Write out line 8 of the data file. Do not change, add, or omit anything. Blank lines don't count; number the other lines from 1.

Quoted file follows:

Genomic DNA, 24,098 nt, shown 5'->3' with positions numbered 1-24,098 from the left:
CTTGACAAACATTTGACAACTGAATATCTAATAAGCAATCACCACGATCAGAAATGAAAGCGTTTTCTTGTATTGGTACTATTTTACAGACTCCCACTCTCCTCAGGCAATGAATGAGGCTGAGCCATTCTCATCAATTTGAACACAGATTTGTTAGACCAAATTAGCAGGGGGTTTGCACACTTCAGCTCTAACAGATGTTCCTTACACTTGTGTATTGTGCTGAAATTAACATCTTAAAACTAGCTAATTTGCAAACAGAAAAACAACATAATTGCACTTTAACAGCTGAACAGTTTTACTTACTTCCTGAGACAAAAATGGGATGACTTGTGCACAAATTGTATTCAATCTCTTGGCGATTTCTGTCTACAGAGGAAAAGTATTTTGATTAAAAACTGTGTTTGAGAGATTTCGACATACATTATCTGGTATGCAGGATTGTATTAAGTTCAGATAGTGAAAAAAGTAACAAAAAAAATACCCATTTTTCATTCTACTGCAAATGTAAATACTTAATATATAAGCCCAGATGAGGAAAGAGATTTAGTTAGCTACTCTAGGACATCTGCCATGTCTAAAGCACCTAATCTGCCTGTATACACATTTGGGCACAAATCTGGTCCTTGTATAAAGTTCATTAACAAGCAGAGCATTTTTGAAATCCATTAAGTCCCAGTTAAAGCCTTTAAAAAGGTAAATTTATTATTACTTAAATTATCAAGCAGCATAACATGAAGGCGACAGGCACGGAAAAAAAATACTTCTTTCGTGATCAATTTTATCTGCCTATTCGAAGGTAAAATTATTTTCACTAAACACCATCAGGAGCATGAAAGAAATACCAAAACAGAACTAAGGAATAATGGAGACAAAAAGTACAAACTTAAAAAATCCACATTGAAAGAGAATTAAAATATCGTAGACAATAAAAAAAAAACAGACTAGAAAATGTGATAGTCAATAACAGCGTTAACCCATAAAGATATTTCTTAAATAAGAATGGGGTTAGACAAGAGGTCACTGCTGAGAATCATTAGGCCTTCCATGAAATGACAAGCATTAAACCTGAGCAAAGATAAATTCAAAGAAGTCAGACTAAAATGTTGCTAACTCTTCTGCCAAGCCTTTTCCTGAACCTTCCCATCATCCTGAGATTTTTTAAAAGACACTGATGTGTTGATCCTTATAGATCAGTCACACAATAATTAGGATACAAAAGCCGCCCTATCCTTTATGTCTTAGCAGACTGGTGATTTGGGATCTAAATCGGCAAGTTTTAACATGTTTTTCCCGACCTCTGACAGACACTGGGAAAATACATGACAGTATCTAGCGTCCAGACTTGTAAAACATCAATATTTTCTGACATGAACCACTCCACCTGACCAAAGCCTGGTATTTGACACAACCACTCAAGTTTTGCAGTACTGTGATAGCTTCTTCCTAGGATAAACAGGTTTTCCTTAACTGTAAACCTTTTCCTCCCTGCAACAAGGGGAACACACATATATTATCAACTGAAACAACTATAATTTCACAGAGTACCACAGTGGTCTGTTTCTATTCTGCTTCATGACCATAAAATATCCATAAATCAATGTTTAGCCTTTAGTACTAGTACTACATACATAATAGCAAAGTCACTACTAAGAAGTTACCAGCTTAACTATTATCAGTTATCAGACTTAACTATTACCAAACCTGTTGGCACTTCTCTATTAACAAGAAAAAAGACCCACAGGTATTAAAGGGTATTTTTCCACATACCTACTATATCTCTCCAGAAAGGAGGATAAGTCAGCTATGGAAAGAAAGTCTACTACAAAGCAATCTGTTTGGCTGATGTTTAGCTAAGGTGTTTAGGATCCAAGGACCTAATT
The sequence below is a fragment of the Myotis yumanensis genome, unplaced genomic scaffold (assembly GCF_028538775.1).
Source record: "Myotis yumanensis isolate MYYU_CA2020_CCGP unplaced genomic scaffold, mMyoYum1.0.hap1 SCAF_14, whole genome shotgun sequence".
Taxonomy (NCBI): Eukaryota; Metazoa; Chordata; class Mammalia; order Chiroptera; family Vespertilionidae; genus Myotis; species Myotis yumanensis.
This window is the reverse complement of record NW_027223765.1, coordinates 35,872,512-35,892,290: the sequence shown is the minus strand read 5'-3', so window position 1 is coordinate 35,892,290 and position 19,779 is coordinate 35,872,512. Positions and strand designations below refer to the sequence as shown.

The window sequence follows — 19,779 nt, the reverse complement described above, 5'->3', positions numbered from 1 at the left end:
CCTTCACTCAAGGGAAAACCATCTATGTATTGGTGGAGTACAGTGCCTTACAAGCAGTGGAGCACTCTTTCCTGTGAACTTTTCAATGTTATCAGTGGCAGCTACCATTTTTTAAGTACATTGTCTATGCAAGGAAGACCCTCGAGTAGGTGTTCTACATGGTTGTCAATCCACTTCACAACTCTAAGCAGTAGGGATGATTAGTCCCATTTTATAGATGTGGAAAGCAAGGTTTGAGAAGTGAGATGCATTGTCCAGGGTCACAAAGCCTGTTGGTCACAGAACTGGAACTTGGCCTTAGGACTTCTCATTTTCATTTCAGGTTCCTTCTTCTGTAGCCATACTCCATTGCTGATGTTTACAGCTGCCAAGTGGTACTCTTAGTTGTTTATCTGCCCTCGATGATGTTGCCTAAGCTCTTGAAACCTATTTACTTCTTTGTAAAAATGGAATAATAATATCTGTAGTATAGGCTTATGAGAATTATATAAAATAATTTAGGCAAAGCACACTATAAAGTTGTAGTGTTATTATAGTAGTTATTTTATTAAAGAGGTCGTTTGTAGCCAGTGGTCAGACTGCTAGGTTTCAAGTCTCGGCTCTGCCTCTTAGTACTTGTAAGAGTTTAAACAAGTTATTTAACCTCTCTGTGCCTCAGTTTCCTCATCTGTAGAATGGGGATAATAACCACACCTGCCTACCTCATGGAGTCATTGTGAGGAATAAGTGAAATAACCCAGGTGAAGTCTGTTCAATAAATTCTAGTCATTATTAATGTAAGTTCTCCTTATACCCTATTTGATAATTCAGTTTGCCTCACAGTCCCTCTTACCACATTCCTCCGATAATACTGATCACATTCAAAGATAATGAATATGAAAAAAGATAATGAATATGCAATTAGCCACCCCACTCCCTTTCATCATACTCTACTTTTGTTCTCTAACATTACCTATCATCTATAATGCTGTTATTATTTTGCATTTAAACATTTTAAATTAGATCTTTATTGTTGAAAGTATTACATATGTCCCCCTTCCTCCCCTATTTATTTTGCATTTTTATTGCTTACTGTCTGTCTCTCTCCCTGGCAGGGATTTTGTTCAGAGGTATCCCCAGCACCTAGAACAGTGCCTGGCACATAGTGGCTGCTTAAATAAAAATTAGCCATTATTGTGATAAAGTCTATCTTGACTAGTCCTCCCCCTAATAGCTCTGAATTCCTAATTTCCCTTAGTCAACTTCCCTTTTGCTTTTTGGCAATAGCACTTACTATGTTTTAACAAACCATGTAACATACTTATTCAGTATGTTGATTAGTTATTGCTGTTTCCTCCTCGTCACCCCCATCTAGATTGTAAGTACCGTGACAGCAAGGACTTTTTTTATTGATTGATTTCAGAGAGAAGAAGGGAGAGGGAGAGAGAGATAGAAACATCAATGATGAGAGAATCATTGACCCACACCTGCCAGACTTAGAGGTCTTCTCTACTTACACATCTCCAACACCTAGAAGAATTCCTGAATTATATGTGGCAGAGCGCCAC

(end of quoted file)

CCTTCACTCAAGGGAAAACCATCTATGTATTGGTGGAGTACAGTGCCTTACAAGCAGTGGAGCACTCTTTCCTGTGAACTTTTCAATGTTATCAGTGGCAGCTACCATTTTTTAAGTACATTGTCTATGCAAGGAAGACCCTCGAGTAGGTGTTCTACATGGTTGTCAATCCACTTCACAACTCTAAGCAGTAGGGATGATTAGTCCCATTTTATAGATGTGGAAAGCAAGGTTTGAGAAGTGAGATGCATTGTCCAGGGTCACAAAGCCTGTTGGTCACAGAACTGGAACTTGGCCTTAGGACTTCTCATTTTCATTTCAGGTTCCTTCTTCTGTAGCCATACTCCATTGCTGATGTTTACAGCTGCCAAGTGGTACTCTTAGTTGTTTATCTGCCCTCGATGATGTTGCCTAAGCTCTTGAAACCTATTTACTTCTTTGTAAAAATGGAATAATAATATCTGTAGTATAGGCTTATGAGAATTATATAAAATAATTTAGGCAAAGCACACTATAAAGTTGTAGTGTTATTATAGTAGTTATTTTATTAAAGAGGTCGTTTGTAGCCAGTGGTCAGACTGCTAGGTTTCAAGTCTCGGCTCTGCCTCTTAGTACTTGTAAGAGTTTAAACAAGTTATTTAACCTCTCTGTGCCTCAGTTTCCTCATCTGTAGAATGGGGATAATAACCACACCTGCCTACCTCATGGAGTCATTGTGAGGAATAAGTGAAATAACCCAGGTGAAGTCTGTTCAATAAATTCTAGTCATTATTAATGTAAGTTCTCCTTATACCCTATTTGATAATTCAGTTTGCCTCACAGTCCCTCTTACCACATTCCTCCGATAATACTGATCACATTCAAAGATAATGAATATGAAAAAAGATAATGAATATGCAATTAGCCACCCCACTCCCTTTCATCATACTCTACTTTTGTTCTCTAACATTACCTATCATCTATAATGCTGTTATTATTTTGCATTTAAACATTTTAAATTAGATCTTTATTGTTGAAAGTATTACATATGTCCCCCTTCCTCCCCTATTTATTTTGCATTTTTATTGCTTACTGTCTGTCTCTCTCCCTGGCAGGGATTTTGTTCAGAGGTATCCCCAGCACCTAGAACAGTGCCTGGCACATAGTGGCTGCTTAAATAAAAATTAGCCATTATTGTGATAAAGTCTATCTTGACTAGTCCTCCCCCTAATAGCTCTGAATTCCTAATTTCCCTTAGTCAACTTCCCTTTTGCTTTTTGGCAATAGCACTTACTATGTTTTAACAAACCATGTAACATACTTATTCAGTATGTTGATTAGTTATTGCTGTTTCCTCCTCGTCACCCCCATCTAGATTGTAAGTACCGTGACAGCAAGGACTTTTTTTATTGATTGATTTCAGAGAGAAGAAGGGAGAGGGAGAGAGAGATAGAAACATCAATGATGAGAGAATCATTGACCCACACCTGCCAGACTTAGAGGTCTTCTCTACTTACACATCTCCAACACCTAGAAGAATTCCTGAATTATATGTGGCAGAGCGCCAC